Monday, November 14, 2011

In the Spirit of the Holiday, Just Say No to Black Friday Creep

A sign of the season in Dijon, France

I don’t know about you, but I started seeing signs of Christmas in the stores long before Halloween.  This weekend when driving through a small commercial stretch of a road in the suburbs I saw a store already outlined with Christmas garland.  I know that it might be an attempt to stay ahead of the cold weather (images of my father wrestling with Christmas lights during a dusting of early December snow), but still the holiday is coming earlier and earlier.

Make note in your history books that Black Friday creep officially begins this year.

Christmas competition (ahhh, what a wonderful holiday tradition) has taken full hold on this nation, so instead of Big Box retailers encouraging their customers to line up well before dawn for a 6 a.m. stampede and Early-Bird Sales, many chain stores have pushed the time even earlier.  They are opening at 4 a.m., midnight, even 10 p.m. on Thanksgiving Day!  I shop, therefore I am.

Of course, the executives who made this brilliant decision will not be the ones leaving their families, their warm hearths, their football games, and their pumpkin pie to prepare for this.  They say their employees get holiday pay, but how does that compare with the family time that they will be missing because they have to ready a store for the rushing hoards?  And in this challenging economic atmosphere, would any worker dare say to his or her employer, “I’m sorry.  I can’t be there Thanksgiving night because my family time is sacred.”  I’m beginning to wonder if there is anything that this country can’t turn into a chance to make or spend money.

Several years ago Brad and I were in Dijon during the fall and up to the beginning of December.  At the beginning of November on that trip I began to notice oversized blue and silver draping, red banners dotted with stars, and white crescent moons being strung high across the narrow streets in the historic part of town.  Sometimes, if I walked down a certain street just at dusk I’d be greeted – only for a moment – with all the decorations above me glowing brightly.  Then as quickly they’d go dark.  It was merely a testing of the lights.

My anticipation for the coming holiday grew each day as I’d pass by another square and see signs that the city had been at work there.  The shop windows may have displayed winteresque themes with snowflakes and silver stars, but Christmas had not yet arrived.  In Place de la Libération a small village of wooden huts was constructed.  In late November these little huts became the center of a temporarily-planted pine forest.  Trees bedecked with gold and red balls stood where just a couple of weeks before children had ridden bikes and families strolled on a Sunday afternoon.

It was a true Advent.  A true anticipation for the coming season.  I was not being blasted with safely secular or over-produced Christmas music in store after store.  The newspapers I bought were not weighted down with advertisements for all the Christmas goodies that show someone how much you loved them, like Elmo dolls or electric drills – 50% off!  Television did not have a marathon of holiday-themed commercials.  But when the glass walls of the market building were draped with a curtain of lights I felt like a kid on Christmas Eve.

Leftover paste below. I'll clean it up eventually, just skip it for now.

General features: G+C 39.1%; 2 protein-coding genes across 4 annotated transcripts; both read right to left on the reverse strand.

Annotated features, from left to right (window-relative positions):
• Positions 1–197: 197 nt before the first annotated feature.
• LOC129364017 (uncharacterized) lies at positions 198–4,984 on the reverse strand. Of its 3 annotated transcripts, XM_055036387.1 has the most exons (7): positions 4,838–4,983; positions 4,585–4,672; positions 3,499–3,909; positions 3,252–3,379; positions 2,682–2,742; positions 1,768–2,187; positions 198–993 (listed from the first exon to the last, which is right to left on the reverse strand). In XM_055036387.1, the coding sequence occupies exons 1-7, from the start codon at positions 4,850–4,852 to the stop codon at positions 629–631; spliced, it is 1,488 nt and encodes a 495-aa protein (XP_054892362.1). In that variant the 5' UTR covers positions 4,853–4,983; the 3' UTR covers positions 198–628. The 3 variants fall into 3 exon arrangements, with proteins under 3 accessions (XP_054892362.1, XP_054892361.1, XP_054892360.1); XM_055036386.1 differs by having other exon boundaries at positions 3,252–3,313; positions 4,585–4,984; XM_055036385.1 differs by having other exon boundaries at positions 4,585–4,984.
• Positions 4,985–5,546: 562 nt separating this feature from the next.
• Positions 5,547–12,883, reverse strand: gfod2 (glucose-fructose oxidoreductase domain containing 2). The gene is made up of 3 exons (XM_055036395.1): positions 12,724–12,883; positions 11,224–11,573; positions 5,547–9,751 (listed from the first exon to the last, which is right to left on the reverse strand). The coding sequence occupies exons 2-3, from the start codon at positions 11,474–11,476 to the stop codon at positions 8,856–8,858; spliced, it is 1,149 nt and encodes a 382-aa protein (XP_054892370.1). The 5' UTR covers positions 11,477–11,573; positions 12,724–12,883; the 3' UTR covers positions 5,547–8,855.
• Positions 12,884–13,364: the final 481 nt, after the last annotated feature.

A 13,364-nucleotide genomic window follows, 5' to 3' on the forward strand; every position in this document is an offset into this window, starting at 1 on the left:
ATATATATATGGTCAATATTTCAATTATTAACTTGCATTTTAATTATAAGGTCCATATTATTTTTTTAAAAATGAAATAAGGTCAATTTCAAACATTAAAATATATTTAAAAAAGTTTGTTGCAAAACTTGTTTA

We asked Brad’s Dijon colleague when all of this Christmas cheer would come to life and he said he wasn’t sure.  It would be sometime the weekend we were leaving because that would be the beginning of Advent, the liturgical start to the Christmas season.  With my weak French I thought I read in the local paper that something would be happening on Friday, the night before we left.

Not knowing what or where anything would happen, I dragged Brad out into the cold French night to the plaza with the carousel.  It seemed as likely a place as any for a Christmas event.  We hunkered down like all the locals at an outside table with hot wine and hot chocolate just before dusk, waiting for we didn’t know what.  It was a perfect holiday feeling.  Rosy-cheeked children bundled so only their eyes and nose showed rode the prancing horses and beautiful swans of the carousel.  Multi-generational families pushed strollers and chatted as they moved down rue de la Liberté.  Dijon residents laughed and drank at the sidewalk cafes before going off to dinner.

Then at seven o’clock on the mark, voilà, the entire town center lit up in a blaze of red and blue and silver lights.  Christmas came to Dijon in an instant.  Everyone stopped where they were and applauded their joy at the beauty that surrounded them.  A clarinet sounded in the distance as we followed the music to the temporary village in the temporary pine forest.  We bought hot cider at the wooden huts and swayed to the tunes of the strolling musicians.  I felt like it was a Christmas miracle that we had been there to experience the celebration.

I’ll think of that perfect Christmas feeling when Black Friday creep officially begins Thanksgiving night.  I hope that enough people might boycott this rampant commercialism with a “No thanks, I think I’ll just stay at home with my family where I belong” so that this becomes also the death knell for Black Friday creep.